On March 11, the pro-Saudi Yemeni Customs Authority (YCA) announced that it had intercepted a large shipment of Iranian-made Dehlavieh anti-tank guided missiles (ATGMs) that was on its way to the Houthis (Ansar Allah).
In a statement, the YCA said that the shipment, which was hidden inside electrical generators, was intercepted at a border crossing with Oman.
“Customs officials discovered 52 missiles which were hidden inside four boxes after the [real] generators were removed,” Salem Aqeel, director of shipping at the YCA, said. “The operation was carried out very professionally, as a small dynamo was installed as an alternative to the generators to make the machine function normally in case it was turned on at the port. Still, the vigilance of customs officials exposed the plot.”
The Dehlavieh ATGM is licensed copy of the Russian-designed 9M133 Kornet. The missile has a range of more than 5 kilometers and can penetrate 1,000 mm of rolled homogeneous armour after explosive-reactive armour.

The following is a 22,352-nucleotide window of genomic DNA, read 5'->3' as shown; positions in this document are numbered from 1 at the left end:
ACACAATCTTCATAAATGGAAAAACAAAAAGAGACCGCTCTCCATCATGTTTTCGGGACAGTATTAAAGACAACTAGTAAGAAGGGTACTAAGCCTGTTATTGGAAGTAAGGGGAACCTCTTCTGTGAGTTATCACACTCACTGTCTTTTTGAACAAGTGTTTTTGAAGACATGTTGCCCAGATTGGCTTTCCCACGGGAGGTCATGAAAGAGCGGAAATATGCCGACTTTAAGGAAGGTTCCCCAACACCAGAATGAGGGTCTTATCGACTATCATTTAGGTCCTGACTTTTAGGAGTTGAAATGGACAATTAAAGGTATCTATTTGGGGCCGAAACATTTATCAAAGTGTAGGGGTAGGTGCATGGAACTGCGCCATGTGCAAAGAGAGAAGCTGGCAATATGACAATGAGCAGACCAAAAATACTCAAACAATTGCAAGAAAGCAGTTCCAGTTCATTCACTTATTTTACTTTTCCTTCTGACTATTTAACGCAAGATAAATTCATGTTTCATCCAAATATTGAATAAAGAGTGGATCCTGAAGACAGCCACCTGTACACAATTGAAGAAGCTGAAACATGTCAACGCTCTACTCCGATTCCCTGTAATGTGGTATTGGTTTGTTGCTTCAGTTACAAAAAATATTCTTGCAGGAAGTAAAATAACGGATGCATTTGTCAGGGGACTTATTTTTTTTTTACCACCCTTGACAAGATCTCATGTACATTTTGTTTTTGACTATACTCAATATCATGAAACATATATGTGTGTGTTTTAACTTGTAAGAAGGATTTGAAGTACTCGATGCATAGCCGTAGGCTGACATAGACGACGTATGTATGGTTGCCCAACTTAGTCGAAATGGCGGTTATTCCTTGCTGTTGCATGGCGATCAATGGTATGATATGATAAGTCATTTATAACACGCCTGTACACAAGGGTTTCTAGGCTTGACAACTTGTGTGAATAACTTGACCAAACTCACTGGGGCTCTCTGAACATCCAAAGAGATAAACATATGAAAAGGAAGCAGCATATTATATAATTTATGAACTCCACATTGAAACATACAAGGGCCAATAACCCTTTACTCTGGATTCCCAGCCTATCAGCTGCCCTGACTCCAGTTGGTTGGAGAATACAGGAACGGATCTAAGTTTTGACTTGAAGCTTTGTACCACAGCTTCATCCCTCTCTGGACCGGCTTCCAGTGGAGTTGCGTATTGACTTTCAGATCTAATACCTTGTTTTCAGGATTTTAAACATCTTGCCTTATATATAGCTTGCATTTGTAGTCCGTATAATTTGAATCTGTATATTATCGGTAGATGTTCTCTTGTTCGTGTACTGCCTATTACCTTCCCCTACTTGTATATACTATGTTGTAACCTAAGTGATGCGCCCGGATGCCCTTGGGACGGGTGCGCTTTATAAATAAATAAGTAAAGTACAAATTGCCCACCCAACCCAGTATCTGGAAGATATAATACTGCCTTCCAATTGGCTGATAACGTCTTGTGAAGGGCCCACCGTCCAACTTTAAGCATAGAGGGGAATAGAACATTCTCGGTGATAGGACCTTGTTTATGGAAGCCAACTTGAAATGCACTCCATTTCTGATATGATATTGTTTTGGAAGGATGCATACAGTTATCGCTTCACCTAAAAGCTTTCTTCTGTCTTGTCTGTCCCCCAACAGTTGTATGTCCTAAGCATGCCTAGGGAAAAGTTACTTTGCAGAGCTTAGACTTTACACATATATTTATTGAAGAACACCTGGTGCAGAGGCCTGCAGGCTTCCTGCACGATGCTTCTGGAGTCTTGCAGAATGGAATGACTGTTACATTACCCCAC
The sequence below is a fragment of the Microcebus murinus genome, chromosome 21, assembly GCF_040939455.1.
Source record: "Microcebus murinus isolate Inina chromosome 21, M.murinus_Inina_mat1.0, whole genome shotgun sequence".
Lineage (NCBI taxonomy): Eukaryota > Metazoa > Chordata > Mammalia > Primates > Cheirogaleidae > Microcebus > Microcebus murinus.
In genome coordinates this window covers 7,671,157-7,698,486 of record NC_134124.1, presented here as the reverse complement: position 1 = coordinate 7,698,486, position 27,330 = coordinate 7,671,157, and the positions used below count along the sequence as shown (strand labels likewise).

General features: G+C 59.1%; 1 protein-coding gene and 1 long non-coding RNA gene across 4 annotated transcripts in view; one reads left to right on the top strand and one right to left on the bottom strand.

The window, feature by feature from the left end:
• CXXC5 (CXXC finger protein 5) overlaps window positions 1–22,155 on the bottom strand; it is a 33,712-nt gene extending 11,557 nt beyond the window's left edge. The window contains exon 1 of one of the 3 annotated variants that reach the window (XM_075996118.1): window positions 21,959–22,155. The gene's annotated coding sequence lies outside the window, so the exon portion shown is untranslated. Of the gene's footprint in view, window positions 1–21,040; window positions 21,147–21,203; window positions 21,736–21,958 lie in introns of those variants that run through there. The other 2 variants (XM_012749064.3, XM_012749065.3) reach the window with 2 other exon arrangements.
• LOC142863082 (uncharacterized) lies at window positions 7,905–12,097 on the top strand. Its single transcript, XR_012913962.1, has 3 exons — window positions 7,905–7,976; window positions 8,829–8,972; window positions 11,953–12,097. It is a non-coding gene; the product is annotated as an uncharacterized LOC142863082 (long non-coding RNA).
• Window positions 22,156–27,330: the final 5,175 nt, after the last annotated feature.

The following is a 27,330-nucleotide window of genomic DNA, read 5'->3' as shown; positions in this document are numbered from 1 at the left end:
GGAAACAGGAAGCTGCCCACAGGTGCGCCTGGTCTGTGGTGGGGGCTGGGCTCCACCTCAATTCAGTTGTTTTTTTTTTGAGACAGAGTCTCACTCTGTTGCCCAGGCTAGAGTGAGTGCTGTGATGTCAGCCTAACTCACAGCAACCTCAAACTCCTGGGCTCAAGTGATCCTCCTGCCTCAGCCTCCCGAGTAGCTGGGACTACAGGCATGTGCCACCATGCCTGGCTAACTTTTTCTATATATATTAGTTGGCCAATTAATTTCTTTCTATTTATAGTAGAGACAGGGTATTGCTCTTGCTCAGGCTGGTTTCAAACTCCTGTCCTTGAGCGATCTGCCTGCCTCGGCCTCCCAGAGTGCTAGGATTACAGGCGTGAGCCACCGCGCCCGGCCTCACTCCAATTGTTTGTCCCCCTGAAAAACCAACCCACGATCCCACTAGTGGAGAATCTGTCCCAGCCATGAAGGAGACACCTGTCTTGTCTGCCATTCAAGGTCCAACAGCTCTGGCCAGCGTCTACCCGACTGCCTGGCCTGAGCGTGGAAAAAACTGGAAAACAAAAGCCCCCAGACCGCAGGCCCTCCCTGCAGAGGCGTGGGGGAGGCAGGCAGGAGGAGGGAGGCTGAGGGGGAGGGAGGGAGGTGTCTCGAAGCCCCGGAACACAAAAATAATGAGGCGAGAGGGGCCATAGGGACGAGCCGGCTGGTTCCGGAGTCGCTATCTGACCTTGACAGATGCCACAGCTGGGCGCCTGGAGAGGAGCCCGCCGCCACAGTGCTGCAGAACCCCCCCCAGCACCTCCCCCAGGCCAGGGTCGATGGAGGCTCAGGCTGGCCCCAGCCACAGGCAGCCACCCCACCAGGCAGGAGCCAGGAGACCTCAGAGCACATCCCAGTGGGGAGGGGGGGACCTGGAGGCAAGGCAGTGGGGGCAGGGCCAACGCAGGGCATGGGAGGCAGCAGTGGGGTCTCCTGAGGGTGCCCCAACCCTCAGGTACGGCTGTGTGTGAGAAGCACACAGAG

Iran’s Islamic Revolutionary Guard Corps have been reportedly shipping advanced weapons to the Houthis since the outbreak of the war in Yemen around seven years ago.
In the last few years, several alleged Iranian weapons shipment were intercepted inside or near Yemen. The US Navy have been hunting down such shipments to support the Saudi-led coalition and its Yemeni proxies.
In January, the US Navy’s 5th Fleet seized on a fishing vessel carrying loads of a chemical material that can be used to make explosives in the Gulf of Oman. The vessel was allegedly sailing along a route historically used to traffic weapons to the Houthis in Yemen.
Despite all of these efforts, the Houthis’ offensive capabilities continue to grow. The group’s most recent operation targeted several oil facilities located deep inside Saudi Arabia.